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Decatur proudly proclaims itself a city of “homes, schools, and places of worship.” While that motto might seem to describe any number of small towns, the words accurately capture the essence of Decatur, a place of fine and humble homes, well-regarded schools, and large, active churches. Founded by the Georgia legislature in 1823 to be the county seat of DeKalb County, Decatur took its name from Commodore Stephen Decatur, a U.S. naval hero of the early 1800s. In the years since, Decatur has grown into a busy suburb of neighboring Atlanta, produced Agnes Scott College, and attracted both the Scottish Rite Children’s Hospital and Columbia Theological Seminary. Decatur has been home to fascinating Georgians, including Civil War memoirist Mary Gay and writer Rebecca Latimer Felton, the first woman to be seated as a U.S. senator (if only for a day).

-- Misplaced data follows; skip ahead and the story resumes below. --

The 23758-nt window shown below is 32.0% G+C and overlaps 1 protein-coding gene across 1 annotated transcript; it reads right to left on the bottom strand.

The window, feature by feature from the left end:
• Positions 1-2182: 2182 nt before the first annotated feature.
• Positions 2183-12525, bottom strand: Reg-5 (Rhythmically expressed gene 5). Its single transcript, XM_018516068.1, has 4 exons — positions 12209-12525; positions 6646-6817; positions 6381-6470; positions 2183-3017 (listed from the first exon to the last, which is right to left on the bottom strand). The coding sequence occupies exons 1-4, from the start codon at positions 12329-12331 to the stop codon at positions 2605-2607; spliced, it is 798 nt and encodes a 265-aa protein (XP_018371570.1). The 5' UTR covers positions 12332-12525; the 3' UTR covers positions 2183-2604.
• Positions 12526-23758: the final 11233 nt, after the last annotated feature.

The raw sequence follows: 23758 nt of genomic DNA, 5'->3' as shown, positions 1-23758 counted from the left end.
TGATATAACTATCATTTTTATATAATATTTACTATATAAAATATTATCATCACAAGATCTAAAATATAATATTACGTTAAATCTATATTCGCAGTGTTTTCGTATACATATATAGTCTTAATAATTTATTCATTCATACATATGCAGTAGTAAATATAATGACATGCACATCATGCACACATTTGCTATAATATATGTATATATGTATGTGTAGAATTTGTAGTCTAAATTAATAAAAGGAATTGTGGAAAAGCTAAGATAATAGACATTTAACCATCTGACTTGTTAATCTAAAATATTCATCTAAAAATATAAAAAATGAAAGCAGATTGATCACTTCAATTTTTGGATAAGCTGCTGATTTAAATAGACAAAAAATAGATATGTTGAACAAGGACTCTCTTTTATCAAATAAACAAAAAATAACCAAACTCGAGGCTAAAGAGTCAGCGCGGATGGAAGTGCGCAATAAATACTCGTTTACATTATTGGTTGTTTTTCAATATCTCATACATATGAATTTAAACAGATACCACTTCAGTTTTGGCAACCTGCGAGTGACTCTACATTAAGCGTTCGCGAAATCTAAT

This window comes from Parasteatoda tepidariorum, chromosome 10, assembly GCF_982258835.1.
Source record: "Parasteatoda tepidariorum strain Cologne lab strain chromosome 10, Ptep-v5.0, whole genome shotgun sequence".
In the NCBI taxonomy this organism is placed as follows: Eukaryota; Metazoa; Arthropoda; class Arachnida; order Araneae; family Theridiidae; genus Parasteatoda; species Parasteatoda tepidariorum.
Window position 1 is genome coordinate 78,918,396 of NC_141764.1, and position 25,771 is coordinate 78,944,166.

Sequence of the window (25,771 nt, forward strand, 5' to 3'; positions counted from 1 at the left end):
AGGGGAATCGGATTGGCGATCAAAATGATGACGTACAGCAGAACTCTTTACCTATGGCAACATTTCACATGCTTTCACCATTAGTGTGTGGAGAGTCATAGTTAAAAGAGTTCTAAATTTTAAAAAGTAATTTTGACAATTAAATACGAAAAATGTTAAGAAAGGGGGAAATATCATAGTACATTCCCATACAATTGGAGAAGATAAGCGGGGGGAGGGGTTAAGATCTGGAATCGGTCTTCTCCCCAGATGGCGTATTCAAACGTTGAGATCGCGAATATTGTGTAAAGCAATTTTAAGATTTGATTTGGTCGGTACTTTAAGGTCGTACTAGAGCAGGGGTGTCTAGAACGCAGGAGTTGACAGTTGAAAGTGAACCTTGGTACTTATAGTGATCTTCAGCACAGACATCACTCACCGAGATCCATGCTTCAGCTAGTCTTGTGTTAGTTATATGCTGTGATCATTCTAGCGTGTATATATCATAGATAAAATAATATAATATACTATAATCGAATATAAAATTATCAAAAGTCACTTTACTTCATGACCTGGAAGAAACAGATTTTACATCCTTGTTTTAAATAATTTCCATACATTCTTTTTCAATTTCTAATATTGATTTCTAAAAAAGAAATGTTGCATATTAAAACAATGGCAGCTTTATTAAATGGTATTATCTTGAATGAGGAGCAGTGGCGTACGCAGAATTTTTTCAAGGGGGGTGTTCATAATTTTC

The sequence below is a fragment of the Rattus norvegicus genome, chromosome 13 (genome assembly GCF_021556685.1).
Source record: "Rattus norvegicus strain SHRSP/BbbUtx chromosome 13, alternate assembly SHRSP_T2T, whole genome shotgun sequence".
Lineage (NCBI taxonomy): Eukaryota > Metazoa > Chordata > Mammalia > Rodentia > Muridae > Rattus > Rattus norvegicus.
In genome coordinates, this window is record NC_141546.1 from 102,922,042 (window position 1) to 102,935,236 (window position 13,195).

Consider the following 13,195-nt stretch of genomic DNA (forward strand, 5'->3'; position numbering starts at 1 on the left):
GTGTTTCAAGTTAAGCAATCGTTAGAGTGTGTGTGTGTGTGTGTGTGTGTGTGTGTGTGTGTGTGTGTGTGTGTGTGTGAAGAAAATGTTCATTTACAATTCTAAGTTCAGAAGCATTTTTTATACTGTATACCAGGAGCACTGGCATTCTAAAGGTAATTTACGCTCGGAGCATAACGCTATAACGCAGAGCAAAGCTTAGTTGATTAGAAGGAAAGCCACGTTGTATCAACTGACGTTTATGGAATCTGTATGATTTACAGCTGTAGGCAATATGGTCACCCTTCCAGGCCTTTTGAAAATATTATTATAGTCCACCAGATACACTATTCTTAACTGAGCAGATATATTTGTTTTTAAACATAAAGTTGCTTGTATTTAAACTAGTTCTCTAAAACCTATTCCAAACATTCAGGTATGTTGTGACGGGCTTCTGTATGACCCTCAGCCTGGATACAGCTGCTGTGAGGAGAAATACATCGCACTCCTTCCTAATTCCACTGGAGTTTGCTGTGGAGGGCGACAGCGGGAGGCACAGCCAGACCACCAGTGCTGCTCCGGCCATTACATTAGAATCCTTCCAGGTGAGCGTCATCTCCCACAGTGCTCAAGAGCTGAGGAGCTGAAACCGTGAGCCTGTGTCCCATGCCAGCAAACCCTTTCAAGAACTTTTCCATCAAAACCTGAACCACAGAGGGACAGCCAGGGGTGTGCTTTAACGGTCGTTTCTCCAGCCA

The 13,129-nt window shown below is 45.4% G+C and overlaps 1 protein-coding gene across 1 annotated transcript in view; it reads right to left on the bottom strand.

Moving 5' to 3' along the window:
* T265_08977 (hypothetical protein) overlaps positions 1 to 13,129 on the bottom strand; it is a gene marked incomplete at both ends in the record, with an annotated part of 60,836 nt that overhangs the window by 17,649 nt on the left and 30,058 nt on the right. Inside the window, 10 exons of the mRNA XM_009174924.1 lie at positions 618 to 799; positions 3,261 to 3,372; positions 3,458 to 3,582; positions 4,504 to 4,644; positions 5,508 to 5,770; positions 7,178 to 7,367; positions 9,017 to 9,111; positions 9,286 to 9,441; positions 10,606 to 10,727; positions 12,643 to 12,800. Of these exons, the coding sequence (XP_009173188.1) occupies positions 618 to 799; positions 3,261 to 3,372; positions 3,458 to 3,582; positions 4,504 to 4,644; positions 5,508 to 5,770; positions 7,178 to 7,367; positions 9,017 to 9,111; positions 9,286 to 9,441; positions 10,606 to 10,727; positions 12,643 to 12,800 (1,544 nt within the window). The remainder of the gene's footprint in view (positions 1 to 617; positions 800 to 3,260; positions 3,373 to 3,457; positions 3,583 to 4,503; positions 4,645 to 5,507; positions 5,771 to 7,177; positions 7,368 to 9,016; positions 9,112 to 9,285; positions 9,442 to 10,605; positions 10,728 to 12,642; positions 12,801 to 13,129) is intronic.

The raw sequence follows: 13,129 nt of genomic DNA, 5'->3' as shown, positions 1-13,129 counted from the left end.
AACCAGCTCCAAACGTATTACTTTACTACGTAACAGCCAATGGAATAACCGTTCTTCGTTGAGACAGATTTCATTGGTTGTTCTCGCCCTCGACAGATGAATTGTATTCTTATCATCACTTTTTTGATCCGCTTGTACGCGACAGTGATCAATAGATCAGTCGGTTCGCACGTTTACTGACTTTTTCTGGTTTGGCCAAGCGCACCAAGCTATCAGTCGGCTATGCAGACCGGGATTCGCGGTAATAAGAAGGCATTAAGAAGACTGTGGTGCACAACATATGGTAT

|Publisher:||Arcadia Publishing SC|
|Series:||Images of America Series|
|Product dimensions:||6.30(w) x 9.20(h) x 0.30(d)|
About the Author
Veteran newspaper reporter and editor Joe Earle, a longtime Decatur resident, has assembled images from the DeKalb History Center, the archives of churches, and other Decatur institutions to show how the city has changed through the years. These images record Decatur’s growth from a quiet country village to a busy community at the center of a populous, suburban county.